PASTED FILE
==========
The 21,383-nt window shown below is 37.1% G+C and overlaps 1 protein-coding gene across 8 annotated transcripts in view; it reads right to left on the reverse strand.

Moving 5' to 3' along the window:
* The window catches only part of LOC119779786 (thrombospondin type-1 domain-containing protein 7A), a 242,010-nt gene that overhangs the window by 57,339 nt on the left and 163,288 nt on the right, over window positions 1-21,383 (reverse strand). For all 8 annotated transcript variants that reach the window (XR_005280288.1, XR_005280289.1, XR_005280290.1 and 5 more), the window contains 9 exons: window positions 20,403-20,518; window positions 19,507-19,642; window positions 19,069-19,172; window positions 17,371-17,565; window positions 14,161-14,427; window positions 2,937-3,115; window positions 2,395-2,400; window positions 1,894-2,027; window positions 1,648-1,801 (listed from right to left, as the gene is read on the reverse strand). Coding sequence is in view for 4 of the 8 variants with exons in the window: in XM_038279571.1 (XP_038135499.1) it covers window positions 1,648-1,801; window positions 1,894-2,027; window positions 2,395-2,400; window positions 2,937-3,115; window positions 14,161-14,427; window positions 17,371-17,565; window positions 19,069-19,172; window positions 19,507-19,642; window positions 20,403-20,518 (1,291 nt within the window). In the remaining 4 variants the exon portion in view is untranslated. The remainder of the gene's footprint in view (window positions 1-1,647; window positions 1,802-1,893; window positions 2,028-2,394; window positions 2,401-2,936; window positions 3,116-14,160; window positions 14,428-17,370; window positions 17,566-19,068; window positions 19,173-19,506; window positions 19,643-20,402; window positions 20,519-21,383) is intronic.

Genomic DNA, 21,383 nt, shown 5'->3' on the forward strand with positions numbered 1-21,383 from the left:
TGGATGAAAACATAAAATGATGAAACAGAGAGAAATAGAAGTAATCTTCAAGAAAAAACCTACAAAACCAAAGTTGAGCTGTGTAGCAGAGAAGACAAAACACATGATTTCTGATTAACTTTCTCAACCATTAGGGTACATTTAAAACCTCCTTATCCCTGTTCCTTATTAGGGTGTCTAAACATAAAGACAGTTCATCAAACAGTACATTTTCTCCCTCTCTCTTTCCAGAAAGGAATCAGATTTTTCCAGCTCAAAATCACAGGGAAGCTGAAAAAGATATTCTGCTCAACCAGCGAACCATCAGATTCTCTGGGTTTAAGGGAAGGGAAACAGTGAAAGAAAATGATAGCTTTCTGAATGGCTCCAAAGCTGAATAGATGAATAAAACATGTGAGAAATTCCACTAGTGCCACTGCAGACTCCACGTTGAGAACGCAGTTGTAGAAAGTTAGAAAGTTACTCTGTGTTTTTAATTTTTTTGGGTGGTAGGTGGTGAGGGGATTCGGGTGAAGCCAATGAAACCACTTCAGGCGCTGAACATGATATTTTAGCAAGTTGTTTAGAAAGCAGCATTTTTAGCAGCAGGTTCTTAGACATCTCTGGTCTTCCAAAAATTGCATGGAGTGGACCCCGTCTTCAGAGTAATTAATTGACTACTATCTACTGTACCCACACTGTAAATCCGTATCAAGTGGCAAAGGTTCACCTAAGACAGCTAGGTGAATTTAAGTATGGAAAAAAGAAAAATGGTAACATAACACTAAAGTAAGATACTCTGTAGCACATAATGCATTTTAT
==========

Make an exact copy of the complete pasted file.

The 21,383-nt window shown below is 37.1% G+C and overlaps 1 protein-coding gene across 8 annotated transcripts in view; it reads right to left on the reverse strand.

Moving 5' to 3' along the window:
* The window catches only part of LOC119779786 (thrombospondin type-1 domain-containing protein 7A), a 242,010-nt gene that overhangs the window by 57,339 nt on the left and 163,288 nt on the right, over window positions 1-21,383 (reverse strand). For all 8 annotated transcript variants that reach the window (XR_005280288.1, XR_005280289.1, XR_005280290.1 and 5 more), the window contains 9 exons: window positions 20,403-20,518; window positions 19,507-19,642; window positions 19,069-19,172; window positions 17,371-17,565; window positions 14,161-14,427; window positions 2,937-3,115; window positions 2,395-2,400; window positions 1,894-2,027; window positions 1,648-1,801 (listed from right to left, as the gene is read on the reverse strand). Coding sequence is in view for 4 of the 8 variants with exons in the window: in XM_038279571.1 (XP_038135499.1) it covers window positions 1,648-1,801; window positions 1,894-2,027; window positions 2,395-2,400; window positions 2,937-3,115; window positions 14,161-14,427; window positions 17,371-17,565; window positions 19,069-19,172; window positions 19,507-19,642; window positions 20,403-20,518 (1,291 nt within the window). In the remaining 4 variants the exon portion in view is untranslated. The remainder of the gene's footprint in view (window positions 1-1,647; window positions 1,802-1,893; window positions 2,028-2,394; window positions 2,401-2,936; window positions 3,116-14,160; window positions 14,428-17,370; window positions 17,566-19,068; window positions 19,173-19,506; window positions 19,643-20,402; window positions 20,519-21,383) is intronic.

Genomic DNA, 21,383 nt, shown 5'->3' on the forward strand with positions numbered 1-21,383 from the left:
TGGATGAAAACATAAAATGATGAAACAGAGAGAAATAGAAGTAATCTTCAAGAAAAAACCTACAAAACCAAAGTTGAGCTGTGTAGCAGAGAAGACAAAACACATGATTTCTGATTAACTTTCTCAACCATTAGGGTACATTTAAAACCTCCTTATCCCTGTTCCTTATTAGGGTGTCTAAACATAAAGACAGTTCATCAAACAGTACATTTTCTCCCTCTCTCTTTCCAGAAAGGAATCAGATTTTTCCAGCTCAAAATCACAGGGAAGCTGAAAAAGATATTCTGCTCAACCAGCGAACCATCAGATTCTCTGGGTTTAAGGGAAGGGAAACAGTGAAAGAAAATGATAGCTTTCTGAATGGCTCCAAAGCTGAATAGATGAATAAAACATGTGAGAAATTCCACTAGTGCCACTGCAGACTCCACGTTGAGAACGCAGTTGTAGAAAGTTAGAAAGTTACTCTGTGTTTTTAATTTTTTTGGGTGGTAGGTGGTGAGGGGATTCGGGTGAAGCCAATGAAACCACTTCAGGCGCTGAACATGATATTTTAGCAAGTTGTTTAGAAAGCAGCATTTTTAGCAGCAGGTTCTTAGACATCTCTGGTCTTCCAAAAATTGCATGGAGTGGACCCCGTCTTCAGAGTAATTAATTGACTACTATCTACTGTACCCACACTGTAAATCCGTATCAAGTGGCAAAGGTTCACCTAAGACAGCTAGGTGAATTTAAGTATGGAAAAAAGAAAAATGGTAACATAACACTAAAGTAAGATACTCTGTAGCACATAATGCATTTTAT